A Tosa resident since 1991, Christine walks the dog, cooks but avoids housework, writes and reads, and enjoys the company of friends and strangers. Her job takes her around the state, learning about people's health. A Quaker (no, they don't wear blue hats or sell oatmeal or motor oil), she has been known to stand on both sides of the political and philosophic fence at the same time, which is very uncomfortable when you think about it. She writes about pretty much whatever stops in to visit her busy mind at the moment. One reader described her as "incredibly opinionated but not judgmental." That sounds like a good thing to strive for!
A couple days ago, the women I meet with monthly to break bread, share wine or the excellent beer brewed by the husband of one, and talk about our lives started on a different foot than usual.
In this case, it was mine: a lament about bunion pain.
"Ah," said one; "this is what old folks call 'the organ recital'." We range in age from 40 something to 60 something, and none of us thinks ourselves old. But this night we had some health problems to name. The youngest of us has been struggling with a thyroid problem, and we wanted to know how she was doing. Then came the recital of the joints: metatarsal, knee, and hip. This bone's connected to this pain and that limp. . .
We were a little chagrinned, sharing the chorus of aches and pains. There was more serious business at hand: the last of us with a living mother had lost her the past week.
I thought about my own mother, and how the last half year or so of her life was consumed by trying to keep track of her medications. With a failing memory and a heart that no longer responded well to the harsh drugs that were also poisoning her, it took all she had to keep straight the score of pills she took each day.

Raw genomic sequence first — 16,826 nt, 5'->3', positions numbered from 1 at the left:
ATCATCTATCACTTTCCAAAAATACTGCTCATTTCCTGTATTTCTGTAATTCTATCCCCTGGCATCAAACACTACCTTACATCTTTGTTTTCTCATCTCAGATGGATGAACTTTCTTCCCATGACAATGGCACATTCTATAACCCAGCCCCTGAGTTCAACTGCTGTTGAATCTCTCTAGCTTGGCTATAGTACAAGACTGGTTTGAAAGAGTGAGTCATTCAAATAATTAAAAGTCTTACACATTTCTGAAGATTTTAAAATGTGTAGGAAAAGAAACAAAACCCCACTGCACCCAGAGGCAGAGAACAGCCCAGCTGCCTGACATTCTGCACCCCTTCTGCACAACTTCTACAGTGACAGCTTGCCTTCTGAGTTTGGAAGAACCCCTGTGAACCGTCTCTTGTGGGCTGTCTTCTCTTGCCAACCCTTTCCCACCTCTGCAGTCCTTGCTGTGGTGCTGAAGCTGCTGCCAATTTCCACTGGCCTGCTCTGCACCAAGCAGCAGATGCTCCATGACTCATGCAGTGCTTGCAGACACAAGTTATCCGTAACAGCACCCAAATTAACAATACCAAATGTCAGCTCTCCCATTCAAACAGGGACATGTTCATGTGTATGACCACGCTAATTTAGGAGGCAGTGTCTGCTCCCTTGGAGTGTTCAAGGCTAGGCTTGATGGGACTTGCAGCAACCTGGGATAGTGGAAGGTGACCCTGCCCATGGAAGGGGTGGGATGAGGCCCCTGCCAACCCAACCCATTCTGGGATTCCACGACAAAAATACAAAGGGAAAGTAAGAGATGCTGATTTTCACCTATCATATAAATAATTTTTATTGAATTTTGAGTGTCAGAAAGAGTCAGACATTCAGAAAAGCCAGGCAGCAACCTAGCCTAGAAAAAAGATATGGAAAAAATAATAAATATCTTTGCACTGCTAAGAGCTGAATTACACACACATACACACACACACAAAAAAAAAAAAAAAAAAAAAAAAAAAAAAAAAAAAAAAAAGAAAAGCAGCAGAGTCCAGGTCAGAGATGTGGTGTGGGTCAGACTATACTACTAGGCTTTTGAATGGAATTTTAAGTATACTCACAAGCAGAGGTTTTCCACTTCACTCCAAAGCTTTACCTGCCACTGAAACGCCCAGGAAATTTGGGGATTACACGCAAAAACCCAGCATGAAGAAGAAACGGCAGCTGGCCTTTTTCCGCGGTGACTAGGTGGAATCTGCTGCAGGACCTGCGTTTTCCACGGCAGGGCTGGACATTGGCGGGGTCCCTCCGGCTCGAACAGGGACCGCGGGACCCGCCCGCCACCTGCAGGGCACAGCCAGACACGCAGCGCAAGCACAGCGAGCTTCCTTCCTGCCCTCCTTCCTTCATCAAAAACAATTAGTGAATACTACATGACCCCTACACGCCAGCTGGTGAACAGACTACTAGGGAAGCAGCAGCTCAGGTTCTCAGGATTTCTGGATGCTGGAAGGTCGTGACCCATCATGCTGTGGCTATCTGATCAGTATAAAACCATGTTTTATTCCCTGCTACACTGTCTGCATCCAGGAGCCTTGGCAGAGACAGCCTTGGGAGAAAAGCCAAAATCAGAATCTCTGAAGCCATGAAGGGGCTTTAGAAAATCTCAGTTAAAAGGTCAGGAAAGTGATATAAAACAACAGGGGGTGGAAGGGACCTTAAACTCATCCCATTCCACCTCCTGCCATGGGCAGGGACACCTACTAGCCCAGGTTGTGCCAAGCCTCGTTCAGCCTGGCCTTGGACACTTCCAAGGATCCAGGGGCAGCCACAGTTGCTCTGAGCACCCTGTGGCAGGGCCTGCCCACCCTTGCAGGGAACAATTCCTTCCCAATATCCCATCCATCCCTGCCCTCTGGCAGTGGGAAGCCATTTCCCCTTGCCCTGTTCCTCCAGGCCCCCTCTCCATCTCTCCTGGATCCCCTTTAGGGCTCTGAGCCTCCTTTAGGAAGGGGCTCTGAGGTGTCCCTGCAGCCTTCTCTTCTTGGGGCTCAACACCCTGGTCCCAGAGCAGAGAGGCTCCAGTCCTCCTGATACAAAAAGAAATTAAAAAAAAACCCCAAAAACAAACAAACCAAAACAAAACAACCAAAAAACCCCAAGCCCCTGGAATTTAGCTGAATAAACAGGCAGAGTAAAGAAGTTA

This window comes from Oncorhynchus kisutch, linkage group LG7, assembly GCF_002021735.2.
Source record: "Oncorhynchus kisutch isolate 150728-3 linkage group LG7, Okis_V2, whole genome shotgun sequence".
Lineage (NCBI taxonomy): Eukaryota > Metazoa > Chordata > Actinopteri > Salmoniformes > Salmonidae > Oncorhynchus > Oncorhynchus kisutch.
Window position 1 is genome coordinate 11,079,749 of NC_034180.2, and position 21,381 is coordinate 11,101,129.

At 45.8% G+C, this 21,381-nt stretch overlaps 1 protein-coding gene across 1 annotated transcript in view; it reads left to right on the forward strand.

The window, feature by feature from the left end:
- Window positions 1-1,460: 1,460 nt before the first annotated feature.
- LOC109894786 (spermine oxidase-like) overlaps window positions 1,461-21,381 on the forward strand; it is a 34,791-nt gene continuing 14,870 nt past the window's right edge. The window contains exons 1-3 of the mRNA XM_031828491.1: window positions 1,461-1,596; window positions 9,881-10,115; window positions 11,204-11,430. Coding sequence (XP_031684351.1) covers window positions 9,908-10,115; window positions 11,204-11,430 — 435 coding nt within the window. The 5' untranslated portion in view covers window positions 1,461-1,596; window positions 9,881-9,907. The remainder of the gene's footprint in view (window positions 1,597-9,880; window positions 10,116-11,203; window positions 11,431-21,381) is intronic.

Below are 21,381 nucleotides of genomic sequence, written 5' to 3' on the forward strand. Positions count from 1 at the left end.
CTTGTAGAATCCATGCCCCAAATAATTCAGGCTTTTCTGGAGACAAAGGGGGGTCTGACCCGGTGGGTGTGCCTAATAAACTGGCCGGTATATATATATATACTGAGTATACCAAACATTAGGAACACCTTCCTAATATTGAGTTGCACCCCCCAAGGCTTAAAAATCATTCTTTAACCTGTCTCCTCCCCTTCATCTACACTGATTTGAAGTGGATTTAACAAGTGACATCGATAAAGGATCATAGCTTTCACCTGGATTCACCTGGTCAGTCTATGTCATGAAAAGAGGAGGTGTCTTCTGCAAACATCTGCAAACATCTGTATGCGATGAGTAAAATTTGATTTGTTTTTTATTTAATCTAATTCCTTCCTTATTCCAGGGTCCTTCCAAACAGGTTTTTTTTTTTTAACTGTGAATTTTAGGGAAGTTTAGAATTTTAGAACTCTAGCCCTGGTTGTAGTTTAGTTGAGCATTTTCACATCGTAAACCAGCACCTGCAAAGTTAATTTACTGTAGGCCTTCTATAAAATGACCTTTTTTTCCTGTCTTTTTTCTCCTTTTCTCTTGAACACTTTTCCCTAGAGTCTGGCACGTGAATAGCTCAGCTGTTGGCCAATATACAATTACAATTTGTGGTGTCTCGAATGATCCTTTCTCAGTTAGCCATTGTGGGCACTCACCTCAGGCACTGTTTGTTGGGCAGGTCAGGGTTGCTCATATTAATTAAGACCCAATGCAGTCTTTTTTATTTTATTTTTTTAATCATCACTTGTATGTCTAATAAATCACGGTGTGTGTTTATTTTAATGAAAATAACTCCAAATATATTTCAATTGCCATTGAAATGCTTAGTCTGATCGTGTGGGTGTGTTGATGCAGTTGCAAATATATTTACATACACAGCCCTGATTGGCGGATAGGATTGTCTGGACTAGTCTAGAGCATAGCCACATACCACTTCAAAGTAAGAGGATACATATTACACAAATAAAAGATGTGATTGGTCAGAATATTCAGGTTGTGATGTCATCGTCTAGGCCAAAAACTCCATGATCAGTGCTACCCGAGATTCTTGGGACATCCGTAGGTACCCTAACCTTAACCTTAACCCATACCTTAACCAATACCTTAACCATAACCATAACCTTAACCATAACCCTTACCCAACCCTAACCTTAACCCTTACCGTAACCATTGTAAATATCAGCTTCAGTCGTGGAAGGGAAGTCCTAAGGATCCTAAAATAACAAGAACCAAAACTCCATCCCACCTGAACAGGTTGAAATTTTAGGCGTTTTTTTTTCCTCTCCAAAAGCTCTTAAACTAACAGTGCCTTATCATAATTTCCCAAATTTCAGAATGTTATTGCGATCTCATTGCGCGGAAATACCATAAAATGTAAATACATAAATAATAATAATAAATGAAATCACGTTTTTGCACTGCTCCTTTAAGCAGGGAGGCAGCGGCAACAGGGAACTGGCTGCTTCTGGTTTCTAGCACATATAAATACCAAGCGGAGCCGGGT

I don't want to end my days that way, focused on pains and pills to the exclusion of nearly everything else.
And with all our national conversation about healthcare reform -- or the protest, fear, outrage, distortion, and unanswered questions that substitute for conversation -- we don't seem to be making any progress in considering what the end of life should be like.
A group of Quakers ages 70-100 who live in Crosslands retirement communitiy in Philadelphia spent six months talking about what matters as they approach the end of life. They created these queries, questions Quakers consider in meditation, prayer, or other forms of contemplation. There's not a single word about insurance, drugs, or procedures.
They're questions worth thinking about at any stage.
The author of the article from which I stole these Queries, Living Near the End of Life (Friends Journal, October 2009) is Brigitte Alexander. I've edited them slightly.
1. Do I accept death, like birth, as a normal part of life, even to be welcomed under certain circumstances?
- Have I arranged the practical matters (regarding possessions, location of document, burial, etc.) that will arise when I die so my family is not unduly burdened?
- Am I comfortable with the relationships I will leave behind?
2. Do I look upon the period of old age as an opportunity for reflection on my life and a time for growth and new learning?
- Am I willing to talk with my family and others about my life journey, my evolving beliefs, and my values regarding dying?
3. Do my interactions with others reflect that of God within each of us?
- Do I acknowledge the contributions others bring to the community?
- Do I look for ways to make the lives of others pleasant or to be of service?
- Am I able to keep a generous heart for those who may become more difficult as they age?
- Can I accept help graciously when I and/or others feel in need?
- When speaking about other people, do my words reflect respect?
- In a troubling relationship, am I willing to talk with the other person, both to express myself and to listen, in the hope that the issues may be resolved?
Those are the things that matter. We need a healthcare system that gives us time to pay attention to living our lives.